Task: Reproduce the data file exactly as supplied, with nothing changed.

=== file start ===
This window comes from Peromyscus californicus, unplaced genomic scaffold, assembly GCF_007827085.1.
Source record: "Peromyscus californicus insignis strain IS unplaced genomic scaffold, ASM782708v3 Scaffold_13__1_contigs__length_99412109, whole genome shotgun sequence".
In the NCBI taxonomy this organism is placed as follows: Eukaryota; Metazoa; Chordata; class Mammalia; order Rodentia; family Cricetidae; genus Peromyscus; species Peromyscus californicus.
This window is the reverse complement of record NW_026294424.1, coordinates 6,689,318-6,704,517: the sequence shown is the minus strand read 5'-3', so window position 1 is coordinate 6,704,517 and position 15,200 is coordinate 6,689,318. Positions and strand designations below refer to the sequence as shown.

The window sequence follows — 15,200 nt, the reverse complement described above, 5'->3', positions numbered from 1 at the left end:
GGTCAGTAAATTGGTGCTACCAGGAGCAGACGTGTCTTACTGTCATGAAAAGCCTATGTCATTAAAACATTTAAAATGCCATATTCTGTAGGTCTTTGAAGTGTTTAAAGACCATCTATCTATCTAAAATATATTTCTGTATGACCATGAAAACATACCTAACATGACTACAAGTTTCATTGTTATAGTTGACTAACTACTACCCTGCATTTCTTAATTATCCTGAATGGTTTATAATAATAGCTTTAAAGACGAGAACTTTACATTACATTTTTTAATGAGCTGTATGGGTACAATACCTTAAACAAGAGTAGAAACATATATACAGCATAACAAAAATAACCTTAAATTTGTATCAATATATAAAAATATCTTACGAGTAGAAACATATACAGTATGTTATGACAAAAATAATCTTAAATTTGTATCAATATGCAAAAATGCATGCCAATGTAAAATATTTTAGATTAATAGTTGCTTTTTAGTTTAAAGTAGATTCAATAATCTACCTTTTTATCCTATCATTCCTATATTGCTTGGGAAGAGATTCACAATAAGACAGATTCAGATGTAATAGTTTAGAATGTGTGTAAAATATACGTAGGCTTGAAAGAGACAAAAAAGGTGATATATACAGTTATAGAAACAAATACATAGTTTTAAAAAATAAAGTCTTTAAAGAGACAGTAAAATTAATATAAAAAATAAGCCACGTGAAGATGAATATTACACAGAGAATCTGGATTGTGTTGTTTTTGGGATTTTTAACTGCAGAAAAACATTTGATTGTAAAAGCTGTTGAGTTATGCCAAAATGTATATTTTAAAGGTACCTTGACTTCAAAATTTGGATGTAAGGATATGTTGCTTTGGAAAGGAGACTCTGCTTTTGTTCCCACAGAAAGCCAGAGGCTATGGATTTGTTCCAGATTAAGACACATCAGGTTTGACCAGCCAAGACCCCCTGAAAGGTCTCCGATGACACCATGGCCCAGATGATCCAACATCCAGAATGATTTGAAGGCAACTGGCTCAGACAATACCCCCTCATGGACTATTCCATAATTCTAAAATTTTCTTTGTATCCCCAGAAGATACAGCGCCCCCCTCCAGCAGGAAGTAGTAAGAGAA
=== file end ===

This window comes from Peromyscus californicus, unplaced genomic scaffold, assembly GCF_007827085.1.
Source record: "Peromyscus californicus insignis strain IS unplaced genomic scaffold, ASM782708v3 Scaffold_13__1_contigs__length_99412109, whole genome shotgun sequence".
In the NCBI taxonomy this organism is placed as follows: Eukaryota; Metazoa; Chordata; class Mammalia; order Rodentia; family Cricetidae; genus Peromyscus; species Peromyscus californicus.
This window is the reverse complement of record NW_026294424.1, coordinates 6,689,318-6,704,517: the sequence shown is the minus strand read 5'-3', so window position 1 is coordinate 6,704,517 and position 15,200 is coordinate 6,689,318. Positions and strand designations below refer to the sequence as shown.

The window sequence follows — 15,200 nt, the reverse complement described above, 5'->3', positions numbered from 1 at the left end:
GGTCAGTAAATTGGTGCTACCAGGAGCAGACGTGTCTTACTGTCATGAAAAGCCTATGTCATTAAAACATTTAAAATGCCATATTCTGTAGGTCTTTGAAGTGTTTAAAGACCATCTATCTATCTAAAATATATTTCTGTATGACCATGAAAACATACCTAACATGACTACAAGTTTCATTGTTATAGTTGACTAACTACTACCCTGCATTTCTTAATTATCCTGAATGGTTTATAATAATAGCTTTAAAGACGAGAACTTTACATTACATTTTTTAATGAGCTGTATGGGTACAATACCTTAAACAAGAGTAGAAACATATATACAGCATAACAAAAATAACCTTAAATTTGTATCAATATATAAAAATATCTTACGAGTAGAAACATATACAGTATGTTATGACAAAAATAATCTTAAATTTGTATCAATATGCAAAAATGCATGCCAATGTAAAATATTTTAGATTAATAGTTGCTTTTTAGTTTAAAGTAGATTCAATAATCTACCTTTTTATCCTATCATTCCTATATTGCTTGGGAAGAGATTCACAATAAGACAGATTCAGATGTAATAGTTTAGAATGTGTGTAAAATATACGTAGGCTTGAAAGAGACAAAAAAGGTGATATATACAGTTATAGAAACAAATACATAGTTTTAAAAAATAAAGTCTTTAAAGAGACAGTAAAATTAATATAAAAAATAAGCCACGTGAAGATGAATATTACACAGAGAATCTGGATTGTGTTGTTTTTGGGATTTTTAACTGCAGAAAAACATTTGATTGTAAAAGCTGTTGAGTTATGCCAAAATGTATATTTTAAAGGTACCTTGACTTCAAAATTTGGATGTAAGGATATGTTGCTTTGGAAAGGAGACTCTGCTTTTGTTCCCACAGAAAGCCAGAGGCTATGGATTTGTTCCAGATTAAGACACATCAGGTTTGACCAGCCAAGACCCCCTGAAAGGTCTCCGATGACACCATGGCCCAGATGATCCAACATCCAGAATGATTTGAAGGCAACTGGCTCAGACAATACCCCCTCATGGACTATTCCATAATTCTAAAATTTTCTTTGTATCCCCAGAAGATACAGCGCCCCCCTCCAGCAGGAAGTAGTAAGAGAA